The payday loan industry has come under increased scrutiny for preying on low-income communities and communities of color and trapping them in cycles of debt. The Consumer Financial Protection Bureau (CFPB) has proposed a framework for regulating payday loans -- the first step toward federal rule making to rein in the industry.
Each year, 12 million Americans borrow nearly $50 billion through payday loans. They spend more than $7 billion annually paying the interest on these products. Consumer advocates are demanding the CFPB “stop the debt trap” while defenders of the industry have taken to Congress to attempt to override the CFPB’s proposed rule. Communities are exploring their own solutions for safe, low-cost credit working with credit unions, foundations, federal funds, and other forms of community capital. Whatever form of regulation is ultimately enacted, the financial need for cash-strapped Americans is unlikely to evaporate. What options are available to meet the needs of struggling families in ways that support their financial well-being?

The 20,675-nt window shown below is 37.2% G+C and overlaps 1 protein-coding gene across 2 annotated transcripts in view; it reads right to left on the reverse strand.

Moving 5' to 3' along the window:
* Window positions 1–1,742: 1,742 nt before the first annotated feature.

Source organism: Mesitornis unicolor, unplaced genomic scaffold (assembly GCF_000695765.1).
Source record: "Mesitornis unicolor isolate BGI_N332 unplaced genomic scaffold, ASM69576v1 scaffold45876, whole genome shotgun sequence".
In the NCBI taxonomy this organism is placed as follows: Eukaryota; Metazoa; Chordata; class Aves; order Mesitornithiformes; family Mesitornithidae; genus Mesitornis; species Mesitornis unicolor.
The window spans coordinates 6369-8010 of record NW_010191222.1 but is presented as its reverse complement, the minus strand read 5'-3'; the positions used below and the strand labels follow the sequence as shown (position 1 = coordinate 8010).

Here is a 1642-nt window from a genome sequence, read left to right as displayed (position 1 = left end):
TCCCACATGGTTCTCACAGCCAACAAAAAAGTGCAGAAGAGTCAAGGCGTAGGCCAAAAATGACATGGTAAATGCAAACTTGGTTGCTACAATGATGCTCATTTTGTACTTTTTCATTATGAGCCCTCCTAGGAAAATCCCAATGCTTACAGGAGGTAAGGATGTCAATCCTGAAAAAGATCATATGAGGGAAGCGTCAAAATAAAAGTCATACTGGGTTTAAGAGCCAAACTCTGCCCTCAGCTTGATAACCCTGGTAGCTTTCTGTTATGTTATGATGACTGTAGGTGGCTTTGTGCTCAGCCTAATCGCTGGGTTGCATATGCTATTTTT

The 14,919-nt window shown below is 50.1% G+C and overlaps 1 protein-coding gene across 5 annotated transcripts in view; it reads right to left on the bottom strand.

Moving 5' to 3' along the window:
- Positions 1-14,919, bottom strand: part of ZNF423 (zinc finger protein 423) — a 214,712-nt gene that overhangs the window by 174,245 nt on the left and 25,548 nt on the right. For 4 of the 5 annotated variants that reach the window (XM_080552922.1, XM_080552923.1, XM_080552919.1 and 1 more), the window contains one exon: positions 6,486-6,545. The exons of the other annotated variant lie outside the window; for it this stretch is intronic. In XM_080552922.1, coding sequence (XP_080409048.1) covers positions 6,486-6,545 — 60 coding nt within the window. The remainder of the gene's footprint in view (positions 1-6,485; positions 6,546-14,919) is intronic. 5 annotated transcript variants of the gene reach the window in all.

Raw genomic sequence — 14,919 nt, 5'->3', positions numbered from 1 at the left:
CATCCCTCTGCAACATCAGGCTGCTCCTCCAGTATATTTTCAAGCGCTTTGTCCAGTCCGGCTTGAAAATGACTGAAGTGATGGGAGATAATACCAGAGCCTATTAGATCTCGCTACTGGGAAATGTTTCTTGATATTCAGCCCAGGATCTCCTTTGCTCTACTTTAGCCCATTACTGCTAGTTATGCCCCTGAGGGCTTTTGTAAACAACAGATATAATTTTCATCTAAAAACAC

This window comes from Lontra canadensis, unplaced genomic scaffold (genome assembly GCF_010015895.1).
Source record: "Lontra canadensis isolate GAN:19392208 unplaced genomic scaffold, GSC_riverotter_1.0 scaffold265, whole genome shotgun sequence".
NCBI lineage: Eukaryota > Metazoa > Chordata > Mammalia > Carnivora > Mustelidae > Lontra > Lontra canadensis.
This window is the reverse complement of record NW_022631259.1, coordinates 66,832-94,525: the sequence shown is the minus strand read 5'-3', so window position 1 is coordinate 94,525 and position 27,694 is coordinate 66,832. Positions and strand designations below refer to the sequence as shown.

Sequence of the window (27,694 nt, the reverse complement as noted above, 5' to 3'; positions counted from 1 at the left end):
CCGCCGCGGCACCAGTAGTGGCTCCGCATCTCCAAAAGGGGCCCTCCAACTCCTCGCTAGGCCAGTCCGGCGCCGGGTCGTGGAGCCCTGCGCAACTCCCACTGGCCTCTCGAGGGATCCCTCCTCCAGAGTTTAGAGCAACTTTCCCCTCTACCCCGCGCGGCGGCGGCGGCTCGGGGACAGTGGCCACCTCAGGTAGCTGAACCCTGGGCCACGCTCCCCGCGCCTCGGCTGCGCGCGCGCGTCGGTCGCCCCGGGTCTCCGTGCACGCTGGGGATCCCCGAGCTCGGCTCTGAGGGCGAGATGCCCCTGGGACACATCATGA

Join us at New America for a discussion of these issues and for the launch of the Coalition for Safe Loan Alternatives, which seeks to highlight innovative initiatives at the community level and provide a national platform for local organizations to meet, share information, compare options, and learn from each other.
Follow the conversation only by using #SafeLoansCoalition and by following @AssetsNAF.
Policy Director, Asset Building Program, New America
Chair, Coalition for Safe Loan Alternatives
Director of Resource Development, Neighborhood Housing Services of Greater Cleveland
Employee Loan Solutions
Executive Director, Partnership for Community Action
Representative, New Mexico State House of Representatives (D-Barnillo-11)
Policy Editor, Washington Monthly
Senior Fellow, Financial Security Program